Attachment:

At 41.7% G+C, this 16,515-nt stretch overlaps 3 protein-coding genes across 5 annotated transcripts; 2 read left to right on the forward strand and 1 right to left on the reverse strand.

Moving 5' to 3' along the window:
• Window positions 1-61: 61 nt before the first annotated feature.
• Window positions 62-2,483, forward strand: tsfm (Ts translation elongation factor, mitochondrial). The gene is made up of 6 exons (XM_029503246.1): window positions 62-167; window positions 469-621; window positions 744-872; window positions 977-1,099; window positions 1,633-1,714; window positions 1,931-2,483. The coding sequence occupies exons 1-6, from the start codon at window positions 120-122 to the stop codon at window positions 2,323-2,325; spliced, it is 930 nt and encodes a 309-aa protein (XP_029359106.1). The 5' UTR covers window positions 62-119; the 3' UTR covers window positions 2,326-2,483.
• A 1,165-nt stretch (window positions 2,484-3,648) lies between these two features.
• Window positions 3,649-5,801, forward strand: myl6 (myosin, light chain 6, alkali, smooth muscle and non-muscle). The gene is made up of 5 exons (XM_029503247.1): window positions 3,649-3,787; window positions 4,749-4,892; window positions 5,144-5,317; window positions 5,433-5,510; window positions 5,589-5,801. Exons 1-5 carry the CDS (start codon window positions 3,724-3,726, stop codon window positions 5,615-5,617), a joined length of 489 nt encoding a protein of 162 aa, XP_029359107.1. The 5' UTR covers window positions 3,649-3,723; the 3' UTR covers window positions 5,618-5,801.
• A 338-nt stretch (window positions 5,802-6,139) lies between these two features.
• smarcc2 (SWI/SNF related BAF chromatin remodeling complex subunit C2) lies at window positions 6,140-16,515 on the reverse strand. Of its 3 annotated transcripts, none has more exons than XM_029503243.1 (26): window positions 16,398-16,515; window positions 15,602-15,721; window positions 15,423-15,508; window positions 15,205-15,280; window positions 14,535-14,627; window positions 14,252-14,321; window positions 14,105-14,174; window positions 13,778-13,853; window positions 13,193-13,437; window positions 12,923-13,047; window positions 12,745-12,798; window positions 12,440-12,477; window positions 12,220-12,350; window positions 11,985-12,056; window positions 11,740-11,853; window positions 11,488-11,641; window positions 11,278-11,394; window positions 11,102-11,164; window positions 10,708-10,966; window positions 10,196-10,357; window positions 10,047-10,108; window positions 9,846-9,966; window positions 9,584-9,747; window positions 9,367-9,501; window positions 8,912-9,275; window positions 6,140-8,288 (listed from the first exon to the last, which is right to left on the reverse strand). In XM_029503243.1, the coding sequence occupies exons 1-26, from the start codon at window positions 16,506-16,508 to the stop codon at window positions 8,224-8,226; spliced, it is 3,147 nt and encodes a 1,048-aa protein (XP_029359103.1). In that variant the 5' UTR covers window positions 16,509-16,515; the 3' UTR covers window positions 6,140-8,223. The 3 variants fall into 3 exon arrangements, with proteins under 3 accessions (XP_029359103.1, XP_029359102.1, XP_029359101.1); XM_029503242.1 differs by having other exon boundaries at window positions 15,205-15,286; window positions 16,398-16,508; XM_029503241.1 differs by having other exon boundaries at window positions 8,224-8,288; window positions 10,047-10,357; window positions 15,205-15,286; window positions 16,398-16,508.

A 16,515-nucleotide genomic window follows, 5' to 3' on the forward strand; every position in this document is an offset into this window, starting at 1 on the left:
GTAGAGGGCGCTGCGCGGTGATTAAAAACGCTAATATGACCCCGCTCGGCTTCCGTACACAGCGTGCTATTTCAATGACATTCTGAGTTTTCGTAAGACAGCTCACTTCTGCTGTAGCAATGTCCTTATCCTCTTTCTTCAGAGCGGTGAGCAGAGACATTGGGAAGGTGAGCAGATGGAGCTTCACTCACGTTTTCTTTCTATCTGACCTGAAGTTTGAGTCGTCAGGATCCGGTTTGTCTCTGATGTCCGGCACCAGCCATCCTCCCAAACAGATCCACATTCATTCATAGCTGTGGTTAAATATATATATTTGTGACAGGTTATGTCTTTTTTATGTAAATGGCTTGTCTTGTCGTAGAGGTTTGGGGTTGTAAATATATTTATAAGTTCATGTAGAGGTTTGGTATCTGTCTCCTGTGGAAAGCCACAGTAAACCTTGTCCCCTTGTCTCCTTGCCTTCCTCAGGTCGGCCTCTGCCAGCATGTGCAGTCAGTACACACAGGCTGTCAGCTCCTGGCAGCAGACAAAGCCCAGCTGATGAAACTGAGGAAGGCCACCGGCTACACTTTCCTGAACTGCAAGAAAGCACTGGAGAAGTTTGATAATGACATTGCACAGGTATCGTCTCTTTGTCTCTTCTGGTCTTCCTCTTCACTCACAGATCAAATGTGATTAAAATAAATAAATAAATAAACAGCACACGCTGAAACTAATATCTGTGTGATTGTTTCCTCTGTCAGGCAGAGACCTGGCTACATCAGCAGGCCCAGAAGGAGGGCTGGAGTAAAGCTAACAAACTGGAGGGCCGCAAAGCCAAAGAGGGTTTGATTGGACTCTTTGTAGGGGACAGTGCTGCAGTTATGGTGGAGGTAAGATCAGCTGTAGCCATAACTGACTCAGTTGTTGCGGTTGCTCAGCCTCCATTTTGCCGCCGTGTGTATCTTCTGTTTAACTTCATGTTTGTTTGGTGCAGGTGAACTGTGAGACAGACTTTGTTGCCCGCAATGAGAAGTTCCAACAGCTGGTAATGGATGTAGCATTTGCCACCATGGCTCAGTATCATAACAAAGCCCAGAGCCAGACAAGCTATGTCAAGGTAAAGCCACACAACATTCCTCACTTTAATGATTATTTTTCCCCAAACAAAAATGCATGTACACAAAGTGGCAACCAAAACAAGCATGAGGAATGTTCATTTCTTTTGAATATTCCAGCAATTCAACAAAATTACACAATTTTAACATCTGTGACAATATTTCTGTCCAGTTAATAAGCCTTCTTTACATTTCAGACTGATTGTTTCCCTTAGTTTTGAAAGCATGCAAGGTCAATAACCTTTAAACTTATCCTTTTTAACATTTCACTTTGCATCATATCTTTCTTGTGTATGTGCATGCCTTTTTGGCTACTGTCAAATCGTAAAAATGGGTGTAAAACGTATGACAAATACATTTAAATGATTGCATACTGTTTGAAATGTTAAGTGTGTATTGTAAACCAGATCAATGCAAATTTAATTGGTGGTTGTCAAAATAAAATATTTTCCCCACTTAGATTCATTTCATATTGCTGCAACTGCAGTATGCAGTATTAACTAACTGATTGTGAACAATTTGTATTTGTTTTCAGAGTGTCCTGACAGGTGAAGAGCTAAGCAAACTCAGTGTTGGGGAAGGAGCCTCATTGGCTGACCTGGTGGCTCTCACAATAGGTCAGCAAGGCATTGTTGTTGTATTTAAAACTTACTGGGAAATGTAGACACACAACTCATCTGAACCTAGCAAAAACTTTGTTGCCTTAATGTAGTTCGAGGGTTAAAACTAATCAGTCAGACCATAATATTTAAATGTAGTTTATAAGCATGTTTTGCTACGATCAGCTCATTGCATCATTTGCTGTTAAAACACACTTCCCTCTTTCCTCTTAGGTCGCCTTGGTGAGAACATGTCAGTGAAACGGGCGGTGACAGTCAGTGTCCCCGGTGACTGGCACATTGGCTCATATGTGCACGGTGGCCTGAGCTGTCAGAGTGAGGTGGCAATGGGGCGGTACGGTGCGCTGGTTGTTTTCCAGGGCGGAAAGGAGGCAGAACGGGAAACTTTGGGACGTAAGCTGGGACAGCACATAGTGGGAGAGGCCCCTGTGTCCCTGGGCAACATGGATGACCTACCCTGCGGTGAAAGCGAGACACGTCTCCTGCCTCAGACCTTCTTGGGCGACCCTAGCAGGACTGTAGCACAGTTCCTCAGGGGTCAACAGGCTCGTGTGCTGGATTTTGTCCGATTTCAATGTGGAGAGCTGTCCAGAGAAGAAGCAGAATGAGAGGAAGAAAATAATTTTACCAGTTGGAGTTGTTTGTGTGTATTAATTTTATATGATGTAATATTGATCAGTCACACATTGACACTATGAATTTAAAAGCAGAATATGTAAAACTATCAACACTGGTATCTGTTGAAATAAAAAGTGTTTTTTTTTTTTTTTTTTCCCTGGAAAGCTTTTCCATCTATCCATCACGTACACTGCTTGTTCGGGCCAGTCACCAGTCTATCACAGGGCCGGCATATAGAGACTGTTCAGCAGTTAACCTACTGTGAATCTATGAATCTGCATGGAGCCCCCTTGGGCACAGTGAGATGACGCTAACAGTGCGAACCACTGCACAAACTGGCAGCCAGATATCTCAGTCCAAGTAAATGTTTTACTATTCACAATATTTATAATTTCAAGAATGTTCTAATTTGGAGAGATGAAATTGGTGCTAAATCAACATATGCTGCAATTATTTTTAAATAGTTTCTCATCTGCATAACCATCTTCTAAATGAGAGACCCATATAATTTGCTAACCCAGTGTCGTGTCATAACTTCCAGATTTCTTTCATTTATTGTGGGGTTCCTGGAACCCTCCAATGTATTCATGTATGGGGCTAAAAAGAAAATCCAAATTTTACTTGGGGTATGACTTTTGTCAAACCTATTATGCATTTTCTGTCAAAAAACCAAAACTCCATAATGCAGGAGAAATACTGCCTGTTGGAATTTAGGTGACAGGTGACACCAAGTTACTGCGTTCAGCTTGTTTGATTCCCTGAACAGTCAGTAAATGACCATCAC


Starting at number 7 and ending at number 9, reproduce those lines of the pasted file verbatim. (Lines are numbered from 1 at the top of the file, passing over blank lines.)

• A 338-nt stretch (window positions 5,802-6,139) lies between these two features.
• smarcc2 (SWI/SNF related BAF chromatin remodeling complex subunit C2) lies at window positions 6,140-16,515 on the reverse strand. Of its 3 annotated transcripts, none has more exons than XM_029503243.1 (26): window positions 16,398-16,515; window positions 15,602-15,721; window positions 15,423-15,508; window positions 15,205-15,280; window positions 14,535-14,627; window positions 14,252-14,321; window positions 14,105-14,174; window positions 13,778-13,853; window positions 13,193-13,437; window positions 12,923-13,047; window positions 12,745-12,798; window positions 12,440-12,477; window positions 12,220-12,350; window positions 11,985-12,056; window positions 11,740-11,853; window positions 11,488-11,641; window positions 11,278-11,394; window positions 11,102-11,164; window positions 10,708-10,966; window positions 10,196-10,357; window positions 10,047-10,108; window positions 9,846-9,966; window positions 9,584-9,747; window positions 9,367-9,501; window positions 8,912-9,275; window positions 6,140-8,288 (listed from the first exon to the last, which is right to left on the reverse strand). In XM_029503243.1, the coding sequence occupies exons 1-26, from the start codon at window positions 16,506-16,508 to the stop codon at window positions 8,224-8,226; spliced, it is 3,147 nt and encodes a 1,048-aa protein (XP_029359103.1). In that variant the 5' UTR covers window positions 16,509-16,515; the 3' UTR covers window positions 6,140-8,223. The 3 variants fall into 3 exon arrangements, with proteins under 3 accessions (XP_029359103.1, XP_029359102.1, XP_029359101.1); XM_029503242.1 differs by having other exon boundaries at window positions 15,205-15,286; window positions 16,398-16,508; XM_029503241.1 differs by having other exon boundaries at window positions 8,224-8,288; window positions 10,047-10,357; window positions 15,205-15,286; window positions 16,398-16,508.

A 16,515-nucleotide genomic window follows, 5' to 3' on the forward strand; every position in this document is an offset into this window, starting at 1 on the left: